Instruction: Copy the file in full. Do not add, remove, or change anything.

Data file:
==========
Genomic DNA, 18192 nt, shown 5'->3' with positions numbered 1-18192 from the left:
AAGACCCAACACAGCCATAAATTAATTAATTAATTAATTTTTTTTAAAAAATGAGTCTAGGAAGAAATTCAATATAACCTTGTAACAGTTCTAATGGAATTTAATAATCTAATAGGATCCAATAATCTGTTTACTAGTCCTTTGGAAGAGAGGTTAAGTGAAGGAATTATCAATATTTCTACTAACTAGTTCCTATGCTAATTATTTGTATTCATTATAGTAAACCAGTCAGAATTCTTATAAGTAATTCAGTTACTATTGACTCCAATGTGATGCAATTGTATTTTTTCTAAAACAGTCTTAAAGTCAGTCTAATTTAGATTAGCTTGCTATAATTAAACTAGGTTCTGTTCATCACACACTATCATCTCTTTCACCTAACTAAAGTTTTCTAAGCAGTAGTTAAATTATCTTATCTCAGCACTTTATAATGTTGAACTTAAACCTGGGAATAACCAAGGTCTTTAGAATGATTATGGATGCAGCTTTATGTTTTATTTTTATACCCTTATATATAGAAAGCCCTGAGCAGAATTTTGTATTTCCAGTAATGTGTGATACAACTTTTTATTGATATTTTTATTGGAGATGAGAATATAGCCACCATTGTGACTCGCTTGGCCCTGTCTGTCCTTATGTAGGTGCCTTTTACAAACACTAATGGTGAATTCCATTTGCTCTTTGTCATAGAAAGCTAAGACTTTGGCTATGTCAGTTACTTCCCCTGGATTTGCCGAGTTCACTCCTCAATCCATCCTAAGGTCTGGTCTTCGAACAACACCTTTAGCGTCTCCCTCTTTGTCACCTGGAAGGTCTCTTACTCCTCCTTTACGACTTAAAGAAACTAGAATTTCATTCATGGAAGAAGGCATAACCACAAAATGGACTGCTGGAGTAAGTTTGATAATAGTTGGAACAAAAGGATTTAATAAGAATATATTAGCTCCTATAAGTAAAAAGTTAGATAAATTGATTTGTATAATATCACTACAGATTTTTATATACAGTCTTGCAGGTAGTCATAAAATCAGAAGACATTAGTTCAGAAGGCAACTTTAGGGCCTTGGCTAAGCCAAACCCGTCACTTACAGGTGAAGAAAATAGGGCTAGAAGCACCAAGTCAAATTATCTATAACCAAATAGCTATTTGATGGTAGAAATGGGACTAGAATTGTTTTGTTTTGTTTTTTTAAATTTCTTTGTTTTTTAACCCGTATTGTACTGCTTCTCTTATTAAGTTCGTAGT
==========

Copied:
Genomic DNA, 18192 nt, shown 5'->3' with positions numbered 1-18192 from the left:
AAGACCCAACACAGCCATAAATTAATTAATTAATTAATTTTTTTTAAAAAATGAGTCTAGGAAGAAATTCAATATAACCTTGTAACAGTTCTAATGGAATTTAATAATCTAATAGGATCCAATAATCTGTTTACTAGTCCTTTGGAAGAGAGGTTAAGTGAAGGAATTATCAATATTTCTACTAACTAGTTCCTATGCTAATTATTTGTATTCATTATAGTAAACCAGTCAGAATTCTTATAAGTAATTCAGTTACTATTGACTCCAATGTGATGCAATTGTATTTTTTCTAAAACAGTCTTAAAGTCAGTCTAATTTAGATTAGCTTGCTATAATTAAACTAGGTTCTGTTCATCACACACTATCATCTCTTTCACCTAACTAAAGTTTTCTAAGCAGTAGTTAAATTATCTTATCTCAGCACTTTATAATGTTGAACTTAAACCTGGGAATAACCAAGGTCTTTAGAATGATTATGGATGCAGCTTTATGTTTTATTTTTATACCCTTATATATAGAAAGCCCTGAGCAGAATTTTGTATTTCCAGTAATGTGTGATACAACTTTTTATTGATATTTTTATTGGAGATGAGAATATAGCCACCATTGTGACTCGCTTGGCCCTGTCTGTCCTTATGTAGGTGCCTTTTACAAACACTAATGGTGAATTCCATTTGCTCTTTGTCATAGAAAGCTAAGACTTTGGCTATGTCAGTTACTTCCCCTGGATTTGCCGAGTTCACTCCTCAATCCATCCTAAGGTCTGGTCTTCGAACAACACCTTTAGCGTCTCCCTCTTTGTCACCTGGAAGGTCTCTTACTCCTCCTTTACGACTTAAAGAAACTAGAATTTCATTCATGGAAGAAGGCATAACCACAAAATGGACTGCTGGAGTAAGTTTGATAATAGTTGGAACAAAAGGATTTAATAAGAATATATTAGCTCCTATAAGTAAAAAGTTAGATAAATTGATTTGTATAATATCACTACAGATTTTTATATACAGTCTTGCAGGTAGTCATAAAATCAGAAGACATTAGTTCAGAAGGCAACTTTAGGGCCTTGGCTAAGCCAAACCCGTCACTTACAGGTGAAGAAAATAGGGCTAGAAGCACCAAGTCAAATTATCTATAACCAAATAGCTATTTGATGGTAGAAATGGGACTAGAATTGTTTTGTTTTGTTTTTTTAAATTTCTTTGTTTTTTAACCCGTATTGTACTGCTTCTCTTATTAAGTTCGTAGT